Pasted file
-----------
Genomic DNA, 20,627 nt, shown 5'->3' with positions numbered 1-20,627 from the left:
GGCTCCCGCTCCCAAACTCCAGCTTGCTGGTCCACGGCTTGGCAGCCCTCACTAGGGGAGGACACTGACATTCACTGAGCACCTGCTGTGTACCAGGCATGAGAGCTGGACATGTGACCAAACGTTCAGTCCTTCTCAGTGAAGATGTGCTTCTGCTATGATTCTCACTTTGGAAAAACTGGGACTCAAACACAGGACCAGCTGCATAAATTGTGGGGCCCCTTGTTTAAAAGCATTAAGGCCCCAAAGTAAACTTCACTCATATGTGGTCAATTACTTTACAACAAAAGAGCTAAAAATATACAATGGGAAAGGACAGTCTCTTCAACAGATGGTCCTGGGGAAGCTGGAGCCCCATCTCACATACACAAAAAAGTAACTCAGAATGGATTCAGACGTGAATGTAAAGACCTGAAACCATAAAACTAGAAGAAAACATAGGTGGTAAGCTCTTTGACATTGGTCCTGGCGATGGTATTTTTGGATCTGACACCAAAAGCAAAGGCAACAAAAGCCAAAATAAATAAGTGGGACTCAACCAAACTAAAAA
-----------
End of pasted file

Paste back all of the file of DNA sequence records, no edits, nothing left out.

Genomic DNA, 20,627 nt, shown 5'->3' with positions numbered 1-20,627 from the left:
GGCTCCCGCTCCCAAACTCCAGCTTGCTGGTCCACGGCTTGGCAGCCCTCACTAGGGGAGGACACTGACATTCACTGAGCACCTGCTGTGTACCAGGCATGAGAGCTGGACATGTGACCAAACGTTCAGTCCTTCTCAGTGAAGATGTGCTTCTGCTATGATTCTCACTTTGGAAAAACTGGGACTCAAACACAGGACCAGCTGCATAAATTGTGGGGCCCCTTGTTTAAAAGCATTAAGGCCCCAAAGTAAACTTCACTCATATGTGGTCAATTACTTTACAACAAAAGAGCTAAAAATATACAATGGGAAAGGACAGTCTCTTCAACAGATGGTCCTGGGGAAGCTGGAGCCCCATCTCACATACACAAAAAAGTAACTCAGAATGGATTCAGACGTGAATGTAAAGACCTGAAACCATAAAACTAGAAGAAAACATAGGTGGTAAGCTCTTTGACATTGGTCCTGGCGATGGTATTTTTGGATCTGACACCAAAAGCAAAGGCAACAAAAGCCAAAATAAATAAGTGGGACTCAACCAAACTAAAAA